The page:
Walk into just about any craft brewery in Australia today and you will likely spot a few oak barrels hiding away in a corner somewhere.
Maturing beer in oak that has previously held spirit or wine is undoubtedly the hottest trend in flavour-led brewing, after the well-documented rise of highly hopped India Pale Ales.
At their best, these barrel-aged beers can be exquisitely complex. Take the Ramjet Whisky-Aged Imperial Stout from Melbourne's Boatrocker Brewing Company.
It has been matured in barrels that have previously held single malt whisky distilled by fellow Melburnians, Starward.
Prior to that, the barrels held Pedro Ximenez Sherry. In Ramjet, Boatrocker has seamlessly integrated both the first fill sherry and second fill whisky characters with the chocolate and coffee notes of the stout.
A fine balance
It's easy to 'over-egg the pudding' with oak maturation, seasoning a beer so heavily with spirit and wood as to render it undrinkable.
Boatrocker's careful technique was recognised earlier this year at the Independent Beer Awards of Australia (AKA The Indies), when Ramjet was crowned Champion Strong Beer.
Founder Matt Houghton says Ramjet's shared barrel ancestry with Starward Whisky is abundantly clear when you taste both side by side.
"There's a real similarity with the background flavour. I definitely get a red wine note in the whisky and it's fascinating that that translates into the beer as well," he says.
"This year's batch has been in bottle for a couple of months now. The whisky note is more prominent but as it ages it definitely becomes more integrated and you'll start seeing more of the background characters of the wood shining through a bit more."
High quality quota
Ramjet is dangerously drinkable at its 13.8 per cent ABV, which Houghton says has it well equipped for extended cellar maturation.
"The higher the alcohol content, the more chance you've got of getting easily five to ten years out of it," he says.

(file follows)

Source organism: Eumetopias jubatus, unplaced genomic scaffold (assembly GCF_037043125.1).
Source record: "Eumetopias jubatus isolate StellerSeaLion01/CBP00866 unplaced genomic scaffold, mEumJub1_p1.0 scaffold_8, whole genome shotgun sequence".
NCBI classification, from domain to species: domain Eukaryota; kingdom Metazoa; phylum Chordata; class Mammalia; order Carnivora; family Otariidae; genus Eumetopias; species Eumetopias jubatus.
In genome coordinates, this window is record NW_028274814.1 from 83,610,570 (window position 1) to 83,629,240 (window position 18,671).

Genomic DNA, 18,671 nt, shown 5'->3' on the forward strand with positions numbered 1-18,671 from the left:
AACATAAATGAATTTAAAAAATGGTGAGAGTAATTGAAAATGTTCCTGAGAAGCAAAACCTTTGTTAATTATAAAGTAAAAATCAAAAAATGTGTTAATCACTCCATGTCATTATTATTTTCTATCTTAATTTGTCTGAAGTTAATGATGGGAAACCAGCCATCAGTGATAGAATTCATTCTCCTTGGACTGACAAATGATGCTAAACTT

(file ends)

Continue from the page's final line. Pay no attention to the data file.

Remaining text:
"We've got bottles of the 2013 Ramjet that are still drinking beautifully."
The whisky barrel imperial stout is the most common variety of barrel-aged beer, but some brewers are experimenting with ageing other beer styles in all kinds of weird and wonderful oak.
Hawkers Beer has recently released a series of beers in collaboration with Oregon, USA brewer Crux that have previously held Aquavit, the Scandinavian spirit distilled from grain or potatoes and flavoured with a variety of herbs.
"I have a very strong link to Scandinavia because my ex-business partner and best friend is Danish, so I wanted to do something a bit Scandinavian," says Hawkers' Mazen Hajjar.
The barrels were sourced from Norway's Linie, which rests its Aquavit in Spanish Oloroso sherry casks for further development.
When beer gets fun
Hawkers brewed a wheat wine – a high alcohol wheat beer – and seasoned it with the Aquavit barrels, adding notes of caraway, star anise, vanilla and sherry.
"It's medicinal in kind of a good way, like a schnapps but not a fruity schnapps," says Hajjar.
He says Hawkers now has about 140 barrels of beer maturing at its brewery in Reservoir, Melbourne.
"This is where we get to have fun – we get to go a bit crazy," he says. "We're trying to push public perception of what beer can be."
Take a look at the gallery above for some of the best aged beers to buy now.